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In California’s Bay Area, Alameda County residents will be required to mask up in most public indoor settings again.
Effective Friday, officials cited rising COVID-19 cases and hospitalizations, noting that daily reported cases have exceeded the peak of last summer’s delta wave and are “now approaching levels seen during the winter 2020-21 wave, at comparable lab-reported testing levels.”
Reported cases are believed to be an underestimate of the total.
“Hospitalizations are also rising after remaining stable during the early weeks of this wave. Daily new admissions of patients with COVID-19 rapidly increased in recent days and now exceed last summer’s peak. We expect to reach [the Centers for Disease Control and Prevention’s (CDC)] ‘High’ COVID-19 Community Level soon, given current trends,” the Alameda County Health Care Services Agency said in a release. “In addition, when COVID-19 cases started to rise again in April, we did not observe in our data the disproportionate impacts on communities of color. That is no longer true and Hispanic/Latino residents now have the highest case rate in Alameda County among the largest race/ethnicity groups.”
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While vaccination provides protection against severe illness, the agency said that the virus is circulating at “very high levels” and noted that masking provides an additional layer of protection.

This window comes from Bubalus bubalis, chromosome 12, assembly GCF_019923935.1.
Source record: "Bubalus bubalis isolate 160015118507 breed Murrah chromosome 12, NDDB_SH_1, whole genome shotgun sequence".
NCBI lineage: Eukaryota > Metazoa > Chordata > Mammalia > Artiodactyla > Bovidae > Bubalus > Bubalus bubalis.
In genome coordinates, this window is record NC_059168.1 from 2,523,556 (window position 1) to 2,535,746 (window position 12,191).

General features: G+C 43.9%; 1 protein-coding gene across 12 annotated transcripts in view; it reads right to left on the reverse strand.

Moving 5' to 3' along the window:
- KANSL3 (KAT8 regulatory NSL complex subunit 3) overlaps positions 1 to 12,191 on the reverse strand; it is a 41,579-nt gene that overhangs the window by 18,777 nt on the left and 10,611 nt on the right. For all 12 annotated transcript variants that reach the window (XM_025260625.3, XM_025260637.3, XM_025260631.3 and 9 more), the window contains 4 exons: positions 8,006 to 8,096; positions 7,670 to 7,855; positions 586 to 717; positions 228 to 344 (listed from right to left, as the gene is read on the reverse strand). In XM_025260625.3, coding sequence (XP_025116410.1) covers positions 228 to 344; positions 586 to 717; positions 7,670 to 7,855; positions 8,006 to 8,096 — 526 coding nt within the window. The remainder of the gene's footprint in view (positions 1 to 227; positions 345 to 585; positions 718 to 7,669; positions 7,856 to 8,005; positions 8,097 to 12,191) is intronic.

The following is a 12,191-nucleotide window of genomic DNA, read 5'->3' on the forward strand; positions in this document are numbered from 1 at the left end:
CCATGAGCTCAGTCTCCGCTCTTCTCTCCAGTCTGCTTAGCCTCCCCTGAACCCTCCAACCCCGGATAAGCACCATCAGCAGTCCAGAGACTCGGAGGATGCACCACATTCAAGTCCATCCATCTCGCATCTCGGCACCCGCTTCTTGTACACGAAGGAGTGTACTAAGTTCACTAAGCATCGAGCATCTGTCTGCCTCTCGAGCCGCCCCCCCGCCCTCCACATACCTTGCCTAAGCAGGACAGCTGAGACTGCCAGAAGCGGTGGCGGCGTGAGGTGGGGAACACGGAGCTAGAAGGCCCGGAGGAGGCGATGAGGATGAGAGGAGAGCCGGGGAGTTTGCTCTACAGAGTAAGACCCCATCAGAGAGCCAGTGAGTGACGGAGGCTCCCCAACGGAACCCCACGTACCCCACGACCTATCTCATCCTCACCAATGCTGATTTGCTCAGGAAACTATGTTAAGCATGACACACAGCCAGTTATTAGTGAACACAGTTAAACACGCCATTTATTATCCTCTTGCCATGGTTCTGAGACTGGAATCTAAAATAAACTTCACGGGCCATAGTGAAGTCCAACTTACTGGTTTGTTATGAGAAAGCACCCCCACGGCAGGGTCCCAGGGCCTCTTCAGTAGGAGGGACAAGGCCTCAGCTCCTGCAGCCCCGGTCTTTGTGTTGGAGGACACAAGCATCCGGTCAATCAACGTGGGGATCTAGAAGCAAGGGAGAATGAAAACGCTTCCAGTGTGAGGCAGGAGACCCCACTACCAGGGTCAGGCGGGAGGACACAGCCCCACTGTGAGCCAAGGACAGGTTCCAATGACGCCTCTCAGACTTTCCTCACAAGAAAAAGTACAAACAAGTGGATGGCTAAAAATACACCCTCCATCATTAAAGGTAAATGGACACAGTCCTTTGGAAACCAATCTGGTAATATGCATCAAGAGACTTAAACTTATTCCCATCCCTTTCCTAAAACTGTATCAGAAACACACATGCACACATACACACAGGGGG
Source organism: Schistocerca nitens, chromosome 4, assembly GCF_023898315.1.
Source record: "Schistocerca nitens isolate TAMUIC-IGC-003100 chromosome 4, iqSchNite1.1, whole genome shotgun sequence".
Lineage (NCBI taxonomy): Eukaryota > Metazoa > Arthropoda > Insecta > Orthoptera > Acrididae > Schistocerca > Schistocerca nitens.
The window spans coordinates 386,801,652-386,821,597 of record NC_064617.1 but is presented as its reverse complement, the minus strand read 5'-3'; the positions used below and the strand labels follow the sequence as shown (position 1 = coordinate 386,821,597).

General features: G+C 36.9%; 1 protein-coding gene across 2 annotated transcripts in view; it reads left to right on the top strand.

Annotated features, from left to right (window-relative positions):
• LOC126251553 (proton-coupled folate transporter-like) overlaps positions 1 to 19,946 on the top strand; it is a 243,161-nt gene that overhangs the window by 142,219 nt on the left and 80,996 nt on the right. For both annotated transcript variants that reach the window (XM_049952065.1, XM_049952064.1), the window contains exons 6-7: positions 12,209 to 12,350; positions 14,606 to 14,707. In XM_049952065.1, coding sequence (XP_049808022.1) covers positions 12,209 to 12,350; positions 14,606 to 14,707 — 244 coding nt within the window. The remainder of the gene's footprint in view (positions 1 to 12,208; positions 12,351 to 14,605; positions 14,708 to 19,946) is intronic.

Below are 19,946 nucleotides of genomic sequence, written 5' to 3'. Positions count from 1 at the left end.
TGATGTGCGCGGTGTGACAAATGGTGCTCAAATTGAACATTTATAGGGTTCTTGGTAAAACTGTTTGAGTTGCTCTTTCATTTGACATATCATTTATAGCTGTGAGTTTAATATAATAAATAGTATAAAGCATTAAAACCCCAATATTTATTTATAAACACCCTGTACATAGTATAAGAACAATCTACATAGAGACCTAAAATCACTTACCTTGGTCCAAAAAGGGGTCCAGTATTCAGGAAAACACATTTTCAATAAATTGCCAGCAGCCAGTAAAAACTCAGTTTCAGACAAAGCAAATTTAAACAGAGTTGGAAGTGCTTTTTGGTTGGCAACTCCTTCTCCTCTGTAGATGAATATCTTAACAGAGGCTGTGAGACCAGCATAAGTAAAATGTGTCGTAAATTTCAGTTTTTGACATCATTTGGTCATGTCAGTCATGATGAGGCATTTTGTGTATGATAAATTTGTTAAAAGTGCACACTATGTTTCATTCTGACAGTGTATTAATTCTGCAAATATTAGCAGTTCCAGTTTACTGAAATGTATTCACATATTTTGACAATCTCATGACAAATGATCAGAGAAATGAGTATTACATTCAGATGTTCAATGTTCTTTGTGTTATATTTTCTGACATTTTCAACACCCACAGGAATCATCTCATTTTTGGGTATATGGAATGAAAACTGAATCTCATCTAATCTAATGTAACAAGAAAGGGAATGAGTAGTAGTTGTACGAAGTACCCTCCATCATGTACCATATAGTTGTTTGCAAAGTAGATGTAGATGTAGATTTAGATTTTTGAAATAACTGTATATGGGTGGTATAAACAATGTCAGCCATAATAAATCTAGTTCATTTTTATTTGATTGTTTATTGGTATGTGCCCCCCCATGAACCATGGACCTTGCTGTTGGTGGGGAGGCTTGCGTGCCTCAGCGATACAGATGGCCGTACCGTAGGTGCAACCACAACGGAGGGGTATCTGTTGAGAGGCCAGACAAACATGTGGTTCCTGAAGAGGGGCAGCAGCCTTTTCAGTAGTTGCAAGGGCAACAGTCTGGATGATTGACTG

“Rising COVID cases in Alameda County are now leading to more people being hospitalized and today’s action reflects the seriousness of the moment,” Alameda County Health Officer Dr. Nicholas Moss explained in a statement. “We cannot ignore the data, and we can’t predict when this wave may end. Putting our masks back on gives us the best opportunity to limit the impact of a prolonged wave on our communities.”
“We are seeing the same pattern of disproportionate impact on hard hit communities play out again with rising cases,” said Kimi Watkins-Tartt, Director of AC HCSA’s Public Health Department. “Many Black and Brown residents are frontline workers who can’t work from home and are in workplaces where they frequently interact with the public. A masking order will limit the spread of COVID in these vulnerable communities.”
According to KTVU, the mask mandate applies to government offices, healthcare facilities, shelters and rideshare services.
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Children under the age of 2 should not mask and the county will not require masking in K-12 school settings through the end of the 2021-2022 school year.
Masks will be required in all other children and youth settings, including summer school and youth programs.
The order does not apply to the City of Berkeley, which is an independent Local Health Jurisdiction.
Oakland International Airport tweeted that everyone over the age of 2 must once again wear masks in indoor settings there.
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AC Transit also announced that it would restore its mask mandate policy on all buses “until further notice.”
“We know that policy changes can be frustrating to everyone. However, in support of our frontline workers and greater community, we ask our riders to respectfully comply with the restored mask mandate,” it wrote in a statement.
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